In the winter of 1952, New England was battered by the most brutal nor’easter in years. As the weather wreaked havoc on land, the freezing Atlantic became a wind-whipped zone of peril, setting the stage for one of the most heroic rescue stories ever lived.
On February 18, while the storm raged, two oil tankers, the Pendleton and the Fort Mercer, were in the same horrifying predicament. Built with “dirty steel,” and not prepared to withstand such ferocious seas, both tankers split in two, leaving the dozens of men on board utterly at the Atlantic’s mercy. The Finest Hours is the gripping, true story of the valiant attempt to rescue the souls huddling inside the broken halves of the two ships.
The spellbinding tale is overflowing with breathtaking scenes, as boats capsize, bows and sterns crash into one another, and men hurl themselves into the raging sea in a terrifying battle for survival.
Not all of the 84 men caught at sea in the midst of that brutal storm survived, but considering the odds, it’s a miracle - and a testament to their bravery - that any at all came home to tell their tales.
©2009 Casey Sherman and Michael Tougias (P)2012 Blackstone Audio, Inc.
“The Finest Hours recounts the incredible heroism of the Coast Guard, who risked their lives to save others. A gripping read.” (James Bradley, New York Times best-selling author)
“Look no further for the real-life adventure of the year. The Finest Hours is a rousing page-turner, a fascinating history, and an inspiring ode to the courage and professionalism of men who face bitter winds and black mountainous seas…all to do a dangerous job. Put it on the shelf next to The Perfect Storm. That’s where it belongs!” (William Martin, New York Times best-selling author)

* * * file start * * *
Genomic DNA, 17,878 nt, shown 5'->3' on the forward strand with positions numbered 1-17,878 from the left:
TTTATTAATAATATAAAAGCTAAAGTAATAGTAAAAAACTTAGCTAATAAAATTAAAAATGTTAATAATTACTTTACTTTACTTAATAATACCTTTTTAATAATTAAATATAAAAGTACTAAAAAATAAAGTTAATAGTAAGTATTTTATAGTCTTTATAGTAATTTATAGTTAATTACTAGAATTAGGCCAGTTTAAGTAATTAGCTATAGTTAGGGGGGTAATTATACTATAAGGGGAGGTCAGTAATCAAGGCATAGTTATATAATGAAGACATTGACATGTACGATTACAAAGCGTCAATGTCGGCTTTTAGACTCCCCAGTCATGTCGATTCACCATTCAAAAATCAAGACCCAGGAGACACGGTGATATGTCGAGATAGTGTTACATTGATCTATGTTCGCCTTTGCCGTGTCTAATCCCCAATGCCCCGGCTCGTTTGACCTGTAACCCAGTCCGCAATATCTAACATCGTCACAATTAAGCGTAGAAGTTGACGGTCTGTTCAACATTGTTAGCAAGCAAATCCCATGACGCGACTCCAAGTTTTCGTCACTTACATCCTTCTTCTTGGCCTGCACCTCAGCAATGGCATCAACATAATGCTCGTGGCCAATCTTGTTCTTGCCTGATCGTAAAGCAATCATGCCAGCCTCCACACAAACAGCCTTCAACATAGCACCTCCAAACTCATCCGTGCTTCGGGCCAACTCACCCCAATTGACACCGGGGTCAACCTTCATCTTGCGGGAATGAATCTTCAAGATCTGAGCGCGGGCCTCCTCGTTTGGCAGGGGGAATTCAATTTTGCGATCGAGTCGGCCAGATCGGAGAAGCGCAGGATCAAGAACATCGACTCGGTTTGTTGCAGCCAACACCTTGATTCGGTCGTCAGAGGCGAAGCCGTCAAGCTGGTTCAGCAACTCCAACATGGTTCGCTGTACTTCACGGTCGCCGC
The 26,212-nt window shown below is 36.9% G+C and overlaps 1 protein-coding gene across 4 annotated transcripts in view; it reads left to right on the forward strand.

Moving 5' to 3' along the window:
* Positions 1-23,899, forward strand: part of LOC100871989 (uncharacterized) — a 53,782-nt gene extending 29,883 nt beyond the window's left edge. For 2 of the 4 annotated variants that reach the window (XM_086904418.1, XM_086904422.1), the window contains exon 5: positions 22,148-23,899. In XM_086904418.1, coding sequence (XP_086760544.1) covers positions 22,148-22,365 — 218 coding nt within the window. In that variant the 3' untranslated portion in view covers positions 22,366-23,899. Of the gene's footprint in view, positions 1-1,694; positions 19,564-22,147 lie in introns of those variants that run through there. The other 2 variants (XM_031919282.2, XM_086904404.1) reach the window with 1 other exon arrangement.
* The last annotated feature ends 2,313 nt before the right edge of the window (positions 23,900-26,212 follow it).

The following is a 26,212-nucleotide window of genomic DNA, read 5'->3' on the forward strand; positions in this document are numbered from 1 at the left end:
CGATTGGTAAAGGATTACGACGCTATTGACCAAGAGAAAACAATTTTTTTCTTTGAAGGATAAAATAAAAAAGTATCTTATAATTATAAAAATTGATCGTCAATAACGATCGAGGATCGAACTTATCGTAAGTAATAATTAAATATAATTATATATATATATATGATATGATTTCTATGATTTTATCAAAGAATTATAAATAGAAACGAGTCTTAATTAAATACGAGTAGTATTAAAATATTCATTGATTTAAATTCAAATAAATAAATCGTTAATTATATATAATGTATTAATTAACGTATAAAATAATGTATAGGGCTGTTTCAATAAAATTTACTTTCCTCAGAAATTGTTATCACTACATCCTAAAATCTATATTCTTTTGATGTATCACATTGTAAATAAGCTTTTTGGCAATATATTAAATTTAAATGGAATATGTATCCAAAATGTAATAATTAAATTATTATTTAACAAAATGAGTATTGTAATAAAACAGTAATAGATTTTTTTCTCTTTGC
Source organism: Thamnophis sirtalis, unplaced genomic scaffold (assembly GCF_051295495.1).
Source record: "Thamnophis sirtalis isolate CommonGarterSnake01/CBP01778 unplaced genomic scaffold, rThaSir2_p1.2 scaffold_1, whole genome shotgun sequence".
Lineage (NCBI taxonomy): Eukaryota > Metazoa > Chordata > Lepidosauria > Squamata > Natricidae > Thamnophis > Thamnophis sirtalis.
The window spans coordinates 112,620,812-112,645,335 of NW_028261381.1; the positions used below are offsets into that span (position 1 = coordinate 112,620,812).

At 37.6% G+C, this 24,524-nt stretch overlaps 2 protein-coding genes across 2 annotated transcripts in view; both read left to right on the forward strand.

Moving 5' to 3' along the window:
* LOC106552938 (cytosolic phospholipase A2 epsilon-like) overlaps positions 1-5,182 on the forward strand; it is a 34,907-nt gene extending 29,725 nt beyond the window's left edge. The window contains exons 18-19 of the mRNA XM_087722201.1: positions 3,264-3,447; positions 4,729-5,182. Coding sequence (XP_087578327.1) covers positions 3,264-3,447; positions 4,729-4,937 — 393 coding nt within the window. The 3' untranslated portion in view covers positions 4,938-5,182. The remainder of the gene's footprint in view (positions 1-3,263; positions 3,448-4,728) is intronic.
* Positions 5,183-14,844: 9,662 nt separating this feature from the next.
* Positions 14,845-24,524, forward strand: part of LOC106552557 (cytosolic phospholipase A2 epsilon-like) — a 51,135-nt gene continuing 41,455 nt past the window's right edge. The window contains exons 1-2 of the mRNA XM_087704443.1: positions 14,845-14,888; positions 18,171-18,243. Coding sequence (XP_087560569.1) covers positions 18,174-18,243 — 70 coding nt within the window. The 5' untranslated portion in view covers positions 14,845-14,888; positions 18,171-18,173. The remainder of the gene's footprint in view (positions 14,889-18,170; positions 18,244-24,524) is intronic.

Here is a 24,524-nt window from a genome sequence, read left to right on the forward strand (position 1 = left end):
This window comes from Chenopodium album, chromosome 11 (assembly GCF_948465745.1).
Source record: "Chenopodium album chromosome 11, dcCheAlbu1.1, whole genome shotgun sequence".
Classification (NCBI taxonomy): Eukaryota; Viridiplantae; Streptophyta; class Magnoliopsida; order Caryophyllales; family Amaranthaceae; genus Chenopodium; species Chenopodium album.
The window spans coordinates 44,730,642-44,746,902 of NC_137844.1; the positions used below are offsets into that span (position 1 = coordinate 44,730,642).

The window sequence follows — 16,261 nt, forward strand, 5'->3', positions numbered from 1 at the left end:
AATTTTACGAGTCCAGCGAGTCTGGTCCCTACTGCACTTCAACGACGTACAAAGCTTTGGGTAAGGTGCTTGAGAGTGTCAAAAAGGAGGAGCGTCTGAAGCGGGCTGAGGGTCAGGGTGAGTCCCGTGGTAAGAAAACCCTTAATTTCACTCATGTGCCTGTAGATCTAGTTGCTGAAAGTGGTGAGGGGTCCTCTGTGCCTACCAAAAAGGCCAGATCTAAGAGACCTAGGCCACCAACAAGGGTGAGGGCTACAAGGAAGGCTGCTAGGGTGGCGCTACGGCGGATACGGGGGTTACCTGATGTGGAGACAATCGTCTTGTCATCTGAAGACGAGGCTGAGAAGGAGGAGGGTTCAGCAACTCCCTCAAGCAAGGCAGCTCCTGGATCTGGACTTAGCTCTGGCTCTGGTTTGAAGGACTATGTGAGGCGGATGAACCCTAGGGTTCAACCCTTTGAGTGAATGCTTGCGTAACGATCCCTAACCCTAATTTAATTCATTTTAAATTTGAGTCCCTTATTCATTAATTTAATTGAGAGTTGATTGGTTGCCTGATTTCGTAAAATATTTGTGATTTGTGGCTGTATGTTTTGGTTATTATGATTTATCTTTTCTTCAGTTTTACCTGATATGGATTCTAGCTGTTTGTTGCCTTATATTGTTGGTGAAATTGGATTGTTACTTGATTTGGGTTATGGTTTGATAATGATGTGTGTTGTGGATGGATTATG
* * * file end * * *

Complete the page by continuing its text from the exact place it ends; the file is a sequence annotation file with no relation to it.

“Tougias and Sherman never sensationalize, never go beyond the facts, and yet capture all the pain, physical and emotional, of the survivors and their families.” (Providence Journal)
Audible has changed my life! Dry , itchy eyes were destroying one of my greatest pleasures - reading. Now I am experiencing books again!
First of all, this is a really superior, good-old adventure yarn. A stirring tale of real life rescue at sea by skillful and selfless heroes. I think that any of us who haven't really ever contemplated the nature of Coast Guard work will never again cast these brave people into secondary military rolls! I appreciated also the follow-up information about attempts (and, alarmingly, failures) to improve ships and equipment to insure that such storms at sea result in less danger and fewer deaths.
Secondly, this book has recently been made into a movie. It's great fun to see how the screen writers took this true tale of two (and more) rescues and fashioned it into a cohesive two-hour adventure. We may be sorry that so many events and people were left out and that much was ultimately fictionalized. However, it shows how movie writers approach a complicated, multi-hero story and still produce an exciting film. (The movie, by the way, is rather old fashioned but darned exciting as well!)
I enjoyed the book - and the information it filled in about the movie I had just seen - very much and applaud a very good narrator.
Outstanding story. It was very captivating. I listen on the way to work and hated to stop. The performance was also fantastic.